Like a heavenly cool drink of water, Kratos finally comes down to PSP to slake our thirst for portable action in God of War: Chains of Olympus. More than just a refreshing extension of the lauded series, this is the game we've been waiting for – the definitive PSP experience that surpasses all others with its presentation, execution of game mechanics, intensity of play, and enjoyment level.

To be clear, much as we'll forever adore the tactical RPG brilliance of Disgaea, it's not difficult to welcome God of War: Chains of Olympus as the best game yet on Sony's portable and, indeed, one of the best handheld games ever.

As the tortured Spartan warrior Kratos, the game takes you on a journey to restore the sun god Helios to his rightful place in the sky. Having slain his family in a fit of unbridled rage, Kratos now submits as a servant to the gods of Olympus and is tasked with returning rightful order to the cycle of night and day. Only by finding Helios can the god of sleep, Morpheus, be held back from overrunning the universe with the black fog of slumber. Even more, it's the only path Kratos has to gain redemption for his crime. It's a surprisingly considered and pleasingly engaging narrative for what effectively boils down to a bloody action game.

Irony has Kratos shedding the blood of countless enemies to cleanse his own past, then. Chains of Olympus is as pure an action affair as you'll ever find, and sees your traverse long-lost temples and mythical locales slicing foes at every step. Grand set-pieces such as the game's opening defense of Attica or arduous assent from the crimson depths of Hades provide ideal backdrops for the intense developments.

Simple puzzles pepper gameplay, although the game smartly limits their role and places the emphasis squarely on action. This works much better for portable play since you're able to jump into the game for a few minutes, carve up enemies, and save your progress at the many save points littering the campaign.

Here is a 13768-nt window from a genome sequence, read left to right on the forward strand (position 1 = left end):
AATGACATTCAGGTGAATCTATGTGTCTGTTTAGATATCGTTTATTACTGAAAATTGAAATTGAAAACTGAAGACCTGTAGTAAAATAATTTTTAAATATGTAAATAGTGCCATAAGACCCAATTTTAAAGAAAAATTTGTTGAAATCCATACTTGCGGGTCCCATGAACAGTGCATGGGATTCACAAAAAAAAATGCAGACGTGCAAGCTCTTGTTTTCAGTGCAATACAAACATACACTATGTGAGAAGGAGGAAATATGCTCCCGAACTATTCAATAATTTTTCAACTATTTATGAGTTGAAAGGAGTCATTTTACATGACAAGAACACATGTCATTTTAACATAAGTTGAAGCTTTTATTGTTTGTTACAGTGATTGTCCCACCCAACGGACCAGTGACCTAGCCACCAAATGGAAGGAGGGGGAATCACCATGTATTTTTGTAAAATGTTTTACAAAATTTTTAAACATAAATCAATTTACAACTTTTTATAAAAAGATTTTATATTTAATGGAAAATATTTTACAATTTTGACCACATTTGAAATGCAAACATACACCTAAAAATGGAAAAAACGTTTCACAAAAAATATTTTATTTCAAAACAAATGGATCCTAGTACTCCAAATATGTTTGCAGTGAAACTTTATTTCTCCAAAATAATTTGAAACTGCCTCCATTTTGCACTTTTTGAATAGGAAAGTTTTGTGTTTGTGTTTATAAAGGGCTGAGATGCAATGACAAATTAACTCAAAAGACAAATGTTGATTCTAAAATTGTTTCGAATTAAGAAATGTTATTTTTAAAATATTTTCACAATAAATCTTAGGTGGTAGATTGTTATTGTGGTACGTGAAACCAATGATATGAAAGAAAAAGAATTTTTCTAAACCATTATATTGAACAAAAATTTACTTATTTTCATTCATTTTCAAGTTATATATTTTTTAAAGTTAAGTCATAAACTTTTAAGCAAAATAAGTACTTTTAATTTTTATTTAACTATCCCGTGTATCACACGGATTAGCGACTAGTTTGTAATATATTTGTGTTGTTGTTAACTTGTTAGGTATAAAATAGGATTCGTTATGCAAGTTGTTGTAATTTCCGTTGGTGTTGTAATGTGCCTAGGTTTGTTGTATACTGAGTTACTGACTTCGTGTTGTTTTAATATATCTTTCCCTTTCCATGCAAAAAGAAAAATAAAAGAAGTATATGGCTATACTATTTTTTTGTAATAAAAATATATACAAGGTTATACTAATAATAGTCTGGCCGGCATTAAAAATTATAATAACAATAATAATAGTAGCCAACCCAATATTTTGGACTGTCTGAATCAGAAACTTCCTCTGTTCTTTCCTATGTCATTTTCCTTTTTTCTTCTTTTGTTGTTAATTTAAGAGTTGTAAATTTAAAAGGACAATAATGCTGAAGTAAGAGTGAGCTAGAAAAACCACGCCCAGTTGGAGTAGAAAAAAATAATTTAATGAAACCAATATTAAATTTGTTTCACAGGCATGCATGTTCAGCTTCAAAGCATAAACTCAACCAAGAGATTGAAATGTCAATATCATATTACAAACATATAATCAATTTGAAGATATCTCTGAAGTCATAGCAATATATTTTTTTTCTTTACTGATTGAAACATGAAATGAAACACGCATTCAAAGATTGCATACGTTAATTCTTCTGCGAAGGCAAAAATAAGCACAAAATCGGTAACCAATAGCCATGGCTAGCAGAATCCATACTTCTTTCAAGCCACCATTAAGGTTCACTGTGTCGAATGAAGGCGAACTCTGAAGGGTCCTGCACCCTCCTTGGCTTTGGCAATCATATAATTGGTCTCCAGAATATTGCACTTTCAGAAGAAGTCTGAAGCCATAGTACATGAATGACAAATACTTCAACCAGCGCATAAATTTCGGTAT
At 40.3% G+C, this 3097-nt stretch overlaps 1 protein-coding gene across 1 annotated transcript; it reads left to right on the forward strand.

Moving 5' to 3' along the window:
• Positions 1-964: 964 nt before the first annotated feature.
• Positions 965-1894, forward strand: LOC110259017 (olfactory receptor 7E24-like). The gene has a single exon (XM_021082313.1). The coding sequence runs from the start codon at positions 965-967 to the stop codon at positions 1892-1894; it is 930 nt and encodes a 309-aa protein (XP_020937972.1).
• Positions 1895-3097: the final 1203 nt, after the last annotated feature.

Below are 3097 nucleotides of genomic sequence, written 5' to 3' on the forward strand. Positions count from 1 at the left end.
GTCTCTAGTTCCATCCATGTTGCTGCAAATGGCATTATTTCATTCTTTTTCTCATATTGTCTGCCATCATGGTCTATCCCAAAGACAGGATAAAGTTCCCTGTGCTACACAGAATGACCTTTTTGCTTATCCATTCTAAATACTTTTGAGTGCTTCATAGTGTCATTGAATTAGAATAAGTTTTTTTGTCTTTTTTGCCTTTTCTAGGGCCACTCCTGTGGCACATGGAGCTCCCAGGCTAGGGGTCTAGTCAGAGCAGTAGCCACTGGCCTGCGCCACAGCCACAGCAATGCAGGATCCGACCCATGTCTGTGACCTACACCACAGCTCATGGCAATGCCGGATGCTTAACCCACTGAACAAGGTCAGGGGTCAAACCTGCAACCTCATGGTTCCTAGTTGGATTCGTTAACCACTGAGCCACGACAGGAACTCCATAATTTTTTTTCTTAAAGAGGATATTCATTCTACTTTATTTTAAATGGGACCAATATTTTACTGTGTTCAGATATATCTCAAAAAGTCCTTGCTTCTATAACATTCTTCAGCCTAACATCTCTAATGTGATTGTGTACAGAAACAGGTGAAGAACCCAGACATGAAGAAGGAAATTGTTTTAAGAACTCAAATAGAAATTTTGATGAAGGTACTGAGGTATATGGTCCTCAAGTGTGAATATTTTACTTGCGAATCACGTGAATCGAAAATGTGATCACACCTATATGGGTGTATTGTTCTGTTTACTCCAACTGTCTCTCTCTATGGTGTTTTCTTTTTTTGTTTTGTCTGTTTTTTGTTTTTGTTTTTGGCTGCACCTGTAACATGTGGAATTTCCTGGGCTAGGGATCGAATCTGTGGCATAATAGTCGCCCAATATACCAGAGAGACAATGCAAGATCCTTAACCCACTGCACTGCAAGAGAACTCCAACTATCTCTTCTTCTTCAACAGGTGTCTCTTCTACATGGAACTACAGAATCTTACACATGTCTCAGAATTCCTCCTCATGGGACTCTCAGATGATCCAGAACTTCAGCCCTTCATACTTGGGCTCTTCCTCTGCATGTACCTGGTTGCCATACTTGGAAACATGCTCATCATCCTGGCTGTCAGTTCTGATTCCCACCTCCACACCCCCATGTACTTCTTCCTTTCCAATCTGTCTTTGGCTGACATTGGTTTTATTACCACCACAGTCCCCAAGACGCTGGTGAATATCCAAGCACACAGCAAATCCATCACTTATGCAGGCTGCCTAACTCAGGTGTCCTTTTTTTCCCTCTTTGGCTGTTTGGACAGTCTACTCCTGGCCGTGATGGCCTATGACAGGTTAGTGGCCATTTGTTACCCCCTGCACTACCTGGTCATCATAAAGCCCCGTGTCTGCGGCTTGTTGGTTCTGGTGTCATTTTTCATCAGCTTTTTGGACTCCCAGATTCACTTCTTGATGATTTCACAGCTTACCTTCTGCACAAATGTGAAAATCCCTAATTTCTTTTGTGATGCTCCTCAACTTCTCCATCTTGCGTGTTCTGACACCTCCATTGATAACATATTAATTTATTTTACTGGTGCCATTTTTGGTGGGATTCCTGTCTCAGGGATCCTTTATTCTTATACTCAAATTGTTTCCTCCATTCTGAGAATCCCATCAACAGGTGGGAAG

The fact it's all so gorgeously presented makes it all the more impressive. Without question, this is the best-looking game on PSP thus far – Venus would be proud. Walking through the polished marbled floors of the Temple of Helios and watching the blood of slain enemies splash against the walls is sickeningly pretty.

Kratos starts his quest equipped with the Chains of Chaos, a pair of sharp blades chained to his forearms. Presses of the Square, Triangle, and Circle buttons enable you to perform light, heavy, and grab attacks, respectively. Mixing up the buttons yields special combos that increase the damage doled out. Later on, other weapons join your arsenal, offering unique attack styles and combos of their own. Even more satisfying, you eventually gain magical attacks such as the ability to summon the fiery djinn Efreet.

You can upgrade weapons and magic to improve their potency in battle, as well as unlock new moves. Red orbs collected from fallen enemies and treasure chests enable you to purchase enhancements. This lends just the right amount of depth to the game, giving you an incentive to rack up combos to earn extra orbs. It's also a delicately balanced system – you definitely get a sense of accomplishment upon unlocking a new ability because earning the necessary number of orbs can be challenging work.

For all that Chains of Olympus does right with its battles against slithering gorgons and lumbering cyclops, it isn't entirely perfect. The campaign, much like Sisyphus, ends up a little short of expectation. We completed the game in under five hours. Add an hour or two if you're unfamiliar with the series from its PlayStation 2 beginnings but either way this is short even by action game standards.

Another issue occasional pops up regarding the controls. Limitations on the number of buttons on PSP mean multiple functions are mapped to the shoulder keys. As such, it isn't uncommon to accidental trigger an attack that's different than the one you intended.

With regards to the second criticism, its occurrence is arguably lessened the more familiar you become with the game. As for the first, bonus content does plenty to address the game's short campaign. Complete the game on any difficulty and you unlock the first of five Challenges of Hades, as well as a new 'God' difficulty mode.

The challenges play out as objective-based mini-missions that involve slaying a certain number of enemies using a specific type of attack and the like. Tackling these, combined with a second play through the campaign on God mode, ensure plenty of rewards in the form of bonus videos and artwork galleries.

We'll be the first to admit multiple levels of difficulty aren't normally enough to grant a game genuine replay value. However, the PSP God of War experience proves so utterly fantastic that playing through a second time on God mode (or any other difficulty, for that matter) isn't out of the realm of possibility.

And ultimately it's a testament to the game that the campaign's short length can't keep us from exalting Chains of Olympus's exceptional virtues. It's just too unbelievably polished, engaging, and entertaining a title to miss. Kratos may have wet our palate, but like every magnificent gaming experience ever made, we're already thirsty for more.

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